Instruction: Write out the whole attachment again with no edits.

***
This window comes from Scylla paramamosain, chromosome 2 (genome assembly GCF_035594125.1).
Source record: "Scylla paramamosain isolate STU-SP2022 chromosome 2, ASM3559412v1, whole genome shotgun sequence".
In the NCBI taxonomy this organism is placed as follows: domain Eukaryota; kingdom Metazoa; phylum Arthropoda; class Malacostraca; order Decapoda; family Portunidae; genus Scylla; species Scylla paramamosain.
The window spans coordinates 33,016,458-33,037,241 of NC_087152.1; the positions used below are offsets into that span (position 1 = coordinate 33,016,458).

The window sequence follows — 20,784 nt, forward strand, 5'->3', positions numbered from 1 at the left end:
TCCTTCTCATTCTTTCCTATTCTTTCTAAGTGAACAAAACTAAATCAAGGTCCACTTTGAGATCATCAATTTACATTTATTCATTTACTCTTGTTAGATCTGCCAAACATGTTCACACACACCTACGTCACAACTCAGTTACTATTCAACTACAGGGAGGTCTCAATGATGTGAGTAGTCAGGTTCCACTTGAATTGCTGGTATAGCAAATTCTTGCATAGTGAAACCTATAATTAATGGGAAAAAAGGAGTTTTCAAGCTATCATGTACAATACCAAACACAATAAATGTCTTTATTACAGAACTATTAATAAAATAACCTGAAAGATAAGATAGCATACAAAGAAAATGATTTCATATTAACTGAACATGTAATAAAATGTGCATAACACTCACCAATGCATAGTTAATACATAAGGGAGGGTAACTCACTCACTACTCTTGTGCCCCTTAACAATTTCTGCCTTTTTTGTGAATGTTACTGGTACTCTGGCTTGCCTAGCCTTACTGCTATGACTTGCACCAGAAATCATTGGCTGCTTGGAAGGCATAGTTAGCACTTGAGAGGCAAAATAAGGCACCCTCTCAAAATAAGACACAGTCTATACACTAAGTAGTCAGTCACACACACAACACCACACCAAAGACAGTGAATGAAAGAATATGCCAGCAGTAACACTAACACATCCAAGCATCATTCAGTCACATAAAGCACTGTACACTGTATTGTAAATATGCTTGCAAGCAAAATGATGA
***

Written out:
This window comes from Scylla paramamosain, chromosome 2 (genome assembly GCF_035594125.1).
Source record: "Scylla paramamosain isolate STU-SP2022 chromosome 2, ASM3559412v1, whole genome shotgun sequence".
In the NCBI taxonomy this organism is placed as follows: domain Eukaryota; kingdom Metazoa; phylum Arthropoda; class Malacostraca; order Decapoda; family Portunidae; genus Scylla; species Scylla paramamosain.
The window spans coordinates 33,016,458-33,037,241 of NC_087152.1; the positions used below are offsets into that span (position 1 = coordinate 33,016,458).

The window sequence follows — 20,784 nt, forward strand, 5'->3', positions numbered from 1 at the left end:
TCCTTCTCATTCTTTCCTATTCTTTCTAAGTGAACAAAACTAAATCAAGGTCCACTTTGAGATCATCAATTTACATTTATTCATTTACTCTTGTTAGATCTGCCAAACATGTTCACACACACCTACGTCACAACTCAGTTACTATTCAACTACAGGGAGGTCTCAATGATGTGAGTAGTCAGGTTCCACTTGAATTGCTGGTATAGCAAATTCTTGCATAGTGAAACCTATAATTAATGGGAAAAAAGGAGTTTTCAAGCTATCATGTACAATACCAAACACAATAAATGTCTTTATTACAGAACTATTAATAAAATAACCTGAAAGATAAGATAGCATACAAAGAAAATGATTTCATATTAACTGAACATGTAATAAAATGTGCATAACACTCACCAATGCATAGTTAATACATAAGGGAGGGTAACTCACTCACTACTCTTGTGCCCCTTAACAATTTCTGCCTTTTTTGTGAATGTTACTGGTACTCTGGCTTGCCTAGCCTTACTGCTATGACTTGCACCAGAAATCATTGGCTGCTTGGAAGGCATAGTTAGCACTTGAGAGGCAAAATAAGGCACCCTCTCAAAATAAGACACAGTCTATACACTAAGTAGTCAGTCACACACACAACACCACACCAAAGACAGTGAATGAAAGAATATGCCAGCAGTAACACTAACACATCCAAGCATCATTCAGTCACATAAAGCACTGTACACTGTATTGTAAATATGCTTGCAAGCAAAATGATGA